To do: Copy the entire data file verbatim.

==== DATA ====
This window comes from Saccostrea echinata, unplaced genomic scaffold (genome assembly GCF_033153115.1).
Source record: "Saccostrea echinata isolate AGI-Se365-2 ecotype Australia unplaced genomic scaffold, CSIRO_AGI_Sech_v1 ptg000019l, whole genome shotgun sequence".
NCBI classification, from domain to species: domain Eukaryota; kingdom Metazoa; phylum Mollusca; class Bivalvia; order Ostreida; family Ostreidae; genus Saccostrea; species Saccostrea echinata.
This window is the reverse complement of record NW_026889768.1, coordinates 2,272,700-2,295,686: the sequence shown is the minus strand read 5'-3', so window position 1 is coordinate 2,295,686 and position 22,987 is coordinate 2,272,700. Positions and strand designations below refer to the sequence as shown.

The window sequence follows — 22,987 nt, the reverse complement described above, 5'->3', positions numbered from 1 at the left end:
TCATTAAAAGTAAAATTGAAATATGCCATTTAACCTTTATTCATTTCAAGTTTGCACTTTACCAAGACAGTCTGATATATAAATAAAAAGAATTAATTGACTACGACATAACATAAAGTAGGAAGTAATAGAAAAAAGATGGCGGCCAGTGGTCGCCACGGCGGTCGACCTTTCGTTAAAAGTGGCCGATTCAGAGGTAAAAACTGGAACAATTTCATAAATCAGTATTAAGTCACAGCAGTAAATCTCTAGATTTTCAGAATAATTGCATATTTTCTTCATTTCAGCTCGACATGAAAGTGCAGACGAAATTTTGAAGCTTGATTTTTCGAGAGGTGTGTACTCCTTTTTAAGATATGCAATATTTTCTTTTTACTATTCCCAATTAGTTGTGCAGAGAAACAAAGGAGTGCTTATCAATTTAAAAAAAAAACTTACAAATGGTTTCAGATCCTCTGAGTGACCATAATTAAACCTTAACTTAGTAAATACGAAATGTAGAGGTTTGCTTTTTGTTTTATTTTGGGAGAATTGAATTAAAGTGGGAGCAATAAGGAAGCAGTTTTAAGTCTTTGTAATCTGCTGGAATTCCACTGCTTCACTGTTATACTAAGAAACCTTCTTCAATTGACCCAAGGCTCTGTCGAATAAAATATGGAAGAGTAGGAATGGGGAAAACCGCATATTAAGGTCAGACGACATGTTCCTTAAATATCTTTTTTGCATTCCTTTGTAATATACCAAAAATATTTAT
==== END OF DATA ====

This window comes from Saccostrea echinata, unplaced genomic scaffold (genome assembly GCF_033153115.1).
Source record: "Saccostrea echinata isolate AGI-Se365-2 ecotype Australia unplaced genomic scaffold, CSIRO_AGI_Sech_v1 ptg000019l, whole genome shotgun sequence".
NCBI classification, from domain to species: domain Eukaryota; kingdom Metazoa; phylum Mollusca; class Bivalvia; order Ostreida; family Ostreidae; genus Saccostrea; species Saccostrea echinata.
This window is the reverse complement of record NW_026889768.1, coordinates 2,272,700-2,295,686: the sequence shown is the minus strand read 5'-3', so window position 1 is coordinate 2,295,686 and position 22,987 is coordinate 2,272,700. Positions and strand designations below refer to the sequence as shown.

The window sequence follows — 22,987 nt, the reverse complement described above, 5'->3', positions numbered from 1 at the left end:
TCATTAAAAGTAAAATTGAAATATGCCATTTAACCTTTATTCATTTCAAGTTTGCACTTTACCAAGACAGTCTGATATATAAATAAAAAGAATTAATTGACTACGACATAACATAAAGTAGGAAGTAATAGAAAAAAGATGGCGGCCAGTGGTCGCCACGGCGGTCGACCTTTCGTTAAAAGTGGCCGATTCAGAGGTAAAAACTGGAACAATTTCATAAATCAGTATTAAGTCACAGCAGTAAATCTCTAGATTTTCAGAATAATTGCATATTTTCTTCATTTCAGCTCGACATGAAAGTGCAGACGAAATTTTGAAGCTTGATTTTTCGAGAGGTGTGTACTCCTTTTTAAGATATGCAATATTTTCTTTTTACTATTCCCAATTAGTTGTGCAGAGAAACAAAGGAGTGCTTATCAATTTAAAAAAAAAACTTACAAATGGTTTCAGATCCTCTGAGTGACCATAATTAAACCTTAACTTAGTAAATACGAAATGTAGAGGTTTGCTTTTTGTTTTATTTTGGGAGAATTGAATTAAAGTGGGAGCAATAAGGAAGCAGTTTTAAGTCTTTGTAATCTGCTGGAATTCCACTGCTTCACTGTTATACTAAGAAACCTTCTTCAATTGACCCAAGGCTCTGTCGAATAAAATATGGAAGAGTAGGAATGGGGAAAACCGCATATTAAGGTCAGACGACATGTTCCTTAAATATCTTTTTTGCATTCCTTTGTAATATACCAAAAATATTTAT